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The Subtle Magic of Palm Muting

“My greatest weapon is mute prayer.” - Mahatma Gandhi

The other day I was speaking with one of my subscribers, Matt, and he was telling me about one of his musical idols, a multi instrumentalist who composes interesting rock music with many blends, using guitars, synthesizers, and much more. He asked me what I thought about his guitar technique, and it was a very interesting question.

His technique is very simple, but very well used. Powerful chords, and lots of palm muting to set the rhythm. “I’ve tried doing palm muting, but it doesn’t work”, he told me.

That’s when I realized a tutorial on this great technique is needed right away.

Watch the video lesson right here:

Palm muting is a basic technique in rock, both modern and classic. That is why I consider this to be a beginner skill. Yes, it’s a necessity!

I believe you already must know what this technique sounds like. This gives a very chunky sound that is great for adding punch and strengthening the rhythm of the song.

Although technically palm muting can be done even when finger picking, I’m going to focus on using a pick. This is clearly a more rock-on-approach, but feel free to let me know if you would like a different approach. do we do it?

The technique is simple to learn, there are no difficult laws to learn; it just requires some practice.

We start by using the side of the palm of the picking hand to gently press on the strings, close to the bridge. It will look like this:

The side of the hand must remain in contact with the strings as long as you are playing with this technique. There is no set rule on how much pressure you have to apply with your hand to mute the strings, and you will learn this with experience (there will be times you will vary the pressure while playing, actually).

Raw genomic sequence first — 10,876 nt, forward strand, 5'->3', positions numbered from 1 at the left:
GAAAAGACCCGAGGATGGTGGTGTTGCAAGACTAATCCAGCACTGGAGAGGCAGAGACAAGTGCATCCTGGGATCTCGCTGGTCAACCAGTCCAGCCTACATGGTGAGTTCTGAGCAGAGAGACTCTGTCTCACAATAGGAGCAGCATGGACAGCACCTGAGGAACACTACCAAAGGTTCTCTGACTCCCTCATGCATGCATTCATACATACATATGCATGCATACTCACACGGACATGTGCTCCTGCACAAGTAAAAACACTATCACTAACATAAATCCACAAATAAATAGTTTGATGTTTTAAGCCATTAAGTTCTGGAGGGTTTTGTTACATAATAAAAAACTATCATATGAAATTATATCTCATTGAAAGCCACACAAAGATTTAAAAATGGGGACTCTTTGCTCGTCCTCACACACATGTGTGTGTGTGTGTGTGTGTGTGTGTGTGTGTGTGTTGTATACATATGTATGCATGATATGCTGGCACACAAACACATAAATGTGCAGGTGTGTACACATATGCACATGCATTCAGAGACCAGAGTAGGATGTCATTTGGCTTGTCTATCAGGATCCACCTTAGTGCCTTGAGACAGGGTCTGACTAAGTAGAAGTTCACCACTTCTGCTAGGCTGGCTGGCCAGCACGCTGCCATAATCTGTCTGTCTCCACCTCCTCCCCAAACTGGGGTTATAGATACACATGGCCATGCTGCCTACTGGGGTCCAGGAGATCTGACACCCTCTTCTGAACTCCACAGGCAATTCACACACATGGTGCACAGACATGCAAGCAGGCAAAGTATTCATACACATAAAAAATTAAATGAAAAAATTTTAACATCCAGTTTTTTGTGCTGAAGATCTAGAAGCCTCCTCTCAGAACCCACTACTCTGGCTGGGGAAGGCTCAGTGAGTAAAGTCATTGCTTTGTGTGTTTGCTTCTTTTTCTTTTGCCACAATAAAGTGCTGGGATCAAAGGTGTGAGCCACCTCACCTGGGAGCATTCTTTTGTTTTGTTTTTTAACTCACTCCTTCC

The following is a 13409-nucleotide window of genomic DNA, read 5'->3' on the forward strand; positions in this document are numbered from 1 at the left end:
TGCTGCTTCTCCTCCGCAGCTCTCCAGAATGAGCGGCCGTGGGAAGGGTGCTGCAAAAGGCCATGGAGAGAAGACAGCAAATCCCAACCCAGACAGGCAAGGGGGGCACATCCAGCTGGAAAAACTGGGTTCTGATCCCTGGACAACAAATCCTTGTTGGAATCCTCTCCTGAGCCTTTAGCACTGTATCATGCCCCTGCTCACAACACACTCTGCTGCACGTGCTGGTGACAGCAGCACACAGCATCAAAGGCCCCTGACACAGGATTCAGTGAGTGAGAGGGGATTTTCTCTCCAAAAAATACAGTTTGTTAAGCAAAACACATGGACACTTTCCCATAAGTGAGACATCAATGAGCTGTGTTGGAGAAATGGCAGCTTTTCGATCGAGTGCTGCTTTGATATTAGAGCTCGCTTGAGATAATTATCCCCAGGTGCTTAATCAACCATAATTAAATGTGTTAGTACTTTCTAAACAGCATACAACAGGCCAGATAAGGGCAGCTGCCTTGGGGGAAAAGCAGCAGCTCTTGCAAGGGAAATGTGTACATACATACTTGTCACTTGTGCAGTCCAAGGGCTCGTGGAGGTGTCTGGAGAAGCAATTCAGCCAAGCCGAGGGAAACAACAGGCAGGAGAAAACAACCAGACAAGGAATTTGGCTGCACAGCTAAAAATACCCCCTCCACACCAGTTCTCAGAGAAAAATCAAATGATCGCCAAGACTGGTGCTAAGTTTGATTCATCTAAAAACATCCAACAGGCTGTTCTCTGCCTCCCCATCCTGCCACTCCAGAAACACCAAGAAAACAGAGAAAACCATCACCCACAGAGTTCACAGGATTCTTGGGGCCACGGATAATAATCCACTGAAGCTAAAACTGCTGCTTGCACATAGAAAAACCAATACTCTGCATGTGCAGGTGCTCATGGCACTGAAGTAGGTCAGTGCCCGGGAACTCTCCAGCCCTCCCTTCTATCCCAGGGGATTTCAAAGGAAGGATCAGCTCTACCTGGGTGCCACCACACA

Pick the 6th string (the thickest). Because your palm must remain in contact with the strings, this limits the movement of your hand to the point in which most of the movement will have to come from the wrist instead of the elbow.

Although it technically does not require the use of a pick, in 99% of cases you will want to play palm muting with a pick, as it has a higher attack on each note struck.

If you got a dampened sound, CONGRATULATIONS!

Palm muting works on all strings. You’ll find out that it works better with the thicker strings (the wound ones), mostly the 6th and 5th, but there are many times in which muting the higher strings will make a good solo shine through.

If you are using an electric guitar, by all means, try doing palm muting with overdrive or distortion. This will give a very chunky sound that is the basis of modern hard rock and metal, but also applies to pop rock too. In my opinion, palm muting is among the most versatile techniques in rock.

The most interesting use of palm muting is when you play interesting patterns, of course. You can play single notes or many notes.

Are you liking this technique already?

Never underestimate the power of muting, just like Gandhi said.


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